Vacancies: There have been five new judicial vacancies since the February 2021 report. There are 70 vacancies out of 870 active Article III judicial positions on courts covered in this report. Including the United States Court of Federal Claims and the United States territorial courts, 73 of 890 active federal judicial positions are vacant.

Nominations: There were 10 new nominations since the February 2021 report.

Confirmations: There have been no new confirmations since the February 2021 report.

New vacancies

There were 70 vacancies out of 870 active Article III judicial positions, a total vacancy percentage of 8.1.

• The nine-member U.S. Supreme Court does not have any vacancies.

• Seven (3.9%) of the 179 U.S. Appeals Court positions are vacant.

• 62 (9.2%) of the 673 U.S. District Court positions are vacant.*

• One (11.1%) of the nine U.S. Court of International Trade positions is vacant.

*District court count does not include territorial courts.

Five judges left active status, creating Article III life-term judicial vacancies, since the previous vacancy count. As Article III judicial positions, vacancies must be filled by a nomination from the president. Nominations are subject to confirmation on the advice and consent of the U.S. Senate.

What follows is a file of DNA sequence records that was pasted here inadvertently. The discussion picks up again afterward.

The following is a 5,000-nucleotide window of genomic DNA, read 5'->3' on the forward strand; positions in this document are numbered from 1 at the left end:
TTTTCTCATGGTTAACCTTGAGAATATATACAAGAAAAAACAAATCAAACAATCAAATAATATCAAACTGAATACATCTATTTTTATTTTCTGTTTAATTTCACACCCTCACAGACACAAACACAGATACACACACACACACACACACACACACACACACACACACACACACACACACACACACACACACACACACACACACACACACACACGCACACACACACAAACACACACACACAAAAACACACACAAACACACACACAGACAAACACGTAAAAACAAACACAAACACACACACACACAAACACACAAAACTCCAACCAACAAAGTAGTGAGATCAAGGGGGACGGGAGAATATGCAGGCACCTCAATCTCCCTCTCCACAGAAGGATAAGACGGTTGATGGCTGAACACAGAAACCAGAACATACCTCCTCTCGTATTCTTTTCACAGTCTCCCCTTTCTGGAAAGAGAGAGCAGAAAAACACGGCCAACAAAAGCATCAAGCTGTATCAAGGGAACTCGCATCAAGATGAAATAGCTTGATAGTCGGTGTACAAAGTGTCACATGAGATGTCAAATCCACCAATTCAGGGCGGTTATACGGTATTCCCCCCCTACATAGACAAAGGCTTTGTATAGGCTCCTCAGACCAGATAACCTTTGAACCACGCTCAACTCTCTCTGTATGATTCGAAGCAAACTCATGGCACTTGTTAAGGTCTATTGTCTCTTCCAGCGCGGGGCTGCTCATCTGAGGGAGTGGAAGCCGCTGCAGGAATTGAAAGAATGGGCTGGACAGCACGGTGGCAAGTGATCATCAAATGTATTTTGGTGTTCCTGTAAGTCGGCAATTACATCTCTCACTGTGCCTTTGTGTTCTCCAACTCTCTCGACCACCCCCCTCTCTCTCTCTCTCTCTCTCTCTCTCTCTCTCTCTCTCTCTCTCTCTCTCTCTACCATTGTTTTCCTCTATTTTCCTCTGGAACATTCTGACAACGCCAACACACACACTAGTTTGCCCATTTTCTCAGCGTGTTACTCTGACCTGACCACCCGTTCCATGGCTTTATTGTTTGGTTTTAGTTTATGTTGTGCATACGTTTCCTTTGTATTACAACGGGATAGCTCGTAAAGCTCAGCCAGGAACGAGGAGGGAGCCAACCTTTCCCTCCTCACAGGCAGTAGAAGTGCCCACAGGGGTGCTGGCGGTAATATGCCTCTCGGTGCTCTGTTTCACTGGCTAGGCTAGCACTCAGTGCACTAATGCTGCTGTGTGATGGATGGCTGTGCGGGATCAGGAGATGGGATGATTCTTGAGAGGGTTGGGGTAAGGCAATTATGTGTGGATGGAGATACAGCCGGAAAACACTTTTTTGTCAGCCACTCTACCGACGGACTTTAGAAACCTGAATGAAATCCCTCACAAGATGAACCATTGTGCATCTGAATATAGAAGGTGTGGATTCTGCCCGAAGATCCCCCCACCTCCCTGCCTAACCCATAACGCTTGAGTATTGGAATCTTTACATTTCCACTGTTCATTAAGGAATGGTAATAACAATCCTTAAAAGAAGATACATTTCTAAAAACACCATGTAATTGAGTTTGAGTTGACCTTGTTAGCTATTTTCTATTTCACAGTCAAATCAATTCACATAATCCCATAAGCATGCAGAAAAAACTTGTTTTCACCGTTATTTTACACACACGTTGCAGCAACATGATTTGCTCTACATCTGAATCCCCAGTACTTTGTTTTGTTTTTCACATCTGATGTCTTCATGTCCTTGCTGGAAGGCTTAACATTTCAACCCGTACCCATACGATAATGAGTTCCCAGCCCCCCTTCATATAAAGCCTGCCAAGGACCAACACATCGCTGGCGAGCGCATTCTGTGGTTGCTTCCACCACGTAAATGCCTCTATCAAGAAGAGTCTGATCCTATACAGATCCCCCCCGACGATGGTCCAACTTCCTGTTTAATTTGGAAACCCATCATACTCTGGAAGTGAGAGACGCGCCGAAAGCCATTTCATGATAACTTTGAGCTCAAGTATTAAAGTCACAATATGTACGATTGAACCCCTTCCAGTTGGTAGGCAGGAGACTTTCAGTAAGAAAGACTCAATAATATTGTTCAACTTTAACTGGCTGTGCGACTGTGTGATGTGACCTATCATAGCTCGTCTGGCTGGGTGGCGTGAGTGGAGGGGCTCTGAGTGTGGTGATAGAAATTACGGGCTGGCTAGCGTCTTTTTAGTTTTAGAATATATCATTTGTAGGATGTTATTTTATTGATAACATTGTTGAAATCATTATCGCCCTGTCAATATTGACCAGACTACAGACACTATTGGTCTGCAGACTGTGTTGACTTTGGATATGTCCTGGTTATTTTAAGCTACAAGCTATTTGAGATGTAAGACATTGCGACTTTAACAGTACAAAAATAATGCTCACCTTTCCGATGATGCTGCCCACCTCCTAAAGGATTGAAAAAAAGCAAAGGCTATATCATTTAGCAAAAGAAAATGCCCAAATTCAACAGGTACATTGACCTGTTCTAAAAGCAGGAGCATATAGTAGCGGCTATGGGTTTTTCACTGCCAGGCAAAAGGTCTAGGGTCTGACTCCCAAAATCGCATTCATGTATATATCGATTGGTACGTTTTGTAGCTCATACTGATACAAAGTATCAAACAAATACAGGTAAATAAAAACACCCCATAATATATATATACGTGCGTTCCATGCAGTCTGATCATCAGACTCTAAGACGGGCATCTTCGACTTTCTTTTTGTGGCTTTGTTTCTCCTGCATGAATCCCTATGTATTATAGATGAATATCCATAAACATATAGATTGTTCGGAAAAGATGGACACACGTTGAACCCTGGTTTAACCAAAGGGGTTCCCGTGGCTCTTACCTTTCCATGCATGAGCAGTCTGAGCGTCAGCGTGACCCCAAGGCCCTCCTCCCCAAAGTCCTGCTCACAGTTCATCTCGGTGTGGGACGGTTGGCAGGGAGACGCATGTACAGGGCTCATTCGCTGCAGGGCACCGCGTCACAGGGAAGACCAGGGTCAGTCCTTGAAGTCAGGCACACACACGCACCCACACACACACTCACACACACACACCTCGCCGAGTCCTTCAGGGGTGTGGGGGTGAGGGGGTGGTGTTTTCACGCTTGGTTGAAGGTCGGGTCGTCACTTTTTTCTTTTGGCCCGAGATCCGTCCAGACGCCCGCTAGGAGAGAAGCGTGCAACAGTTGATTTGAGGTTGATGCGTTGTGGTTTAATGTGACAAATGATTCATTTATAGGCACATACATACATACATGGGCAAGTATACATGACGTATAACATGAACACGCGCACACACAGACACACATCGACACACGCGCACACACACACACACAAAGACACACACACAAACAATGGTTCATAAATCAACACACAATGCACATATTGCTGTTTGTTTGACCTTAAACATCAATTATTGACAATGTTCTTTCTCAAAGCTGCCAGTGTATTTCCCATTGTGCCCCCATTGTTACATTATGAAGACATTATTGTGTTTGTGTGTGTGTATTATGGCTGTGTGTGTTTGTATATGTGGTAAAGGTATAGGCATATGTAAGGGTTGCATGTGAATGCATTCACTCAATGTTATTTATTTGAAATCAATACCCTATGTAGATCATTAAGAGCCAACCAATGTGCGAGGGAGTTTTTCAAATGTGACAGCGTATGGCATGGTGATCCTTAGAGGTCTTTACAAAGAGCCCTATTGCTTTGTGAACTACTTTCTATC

• Judge Peter Hall assumed senior status on the U.S. Court of Appeals for the 2nd Circuit.*

• Judge Merrick Garland retired from the U.S. Court of Appeals for the D.C. Circuit.

• Judge Mary Briscoe assumed senior status on the U.S. Court of Appeals for the 10th Circuit.

• Judge Darnell Jones assumed senior status on the U.S. District Court for the Eastern District of Pennsylvania.

• Judge Anthony J. Battaglia assumed senior status on the U.S. District Court for the Southern District of California.

*Judge Hall’s service ended upon his death seven days after assuming senior status.

U.S. Court of Appeals vacancies

The following chart tracks the number of vacancies on the United States Court of Appeals from the inauguration of President Joe Biden (D) to the date indicated on the chart.

File:US Court of Appeals vacancies 040121.png

The following maps show the number of vacancies on the United States Court of Appeals at the inauguration of President Joe Biden (D) and as of April 1.

File:UUbHy-court-of-appeals-vacancies-biden-inauguration-.png
File:T7YhD-court-of-appeals-vacancies-april-1-2021-.png

New nominations

President Joe Biden (D) has announced 10 new nominations since the February 2021 report.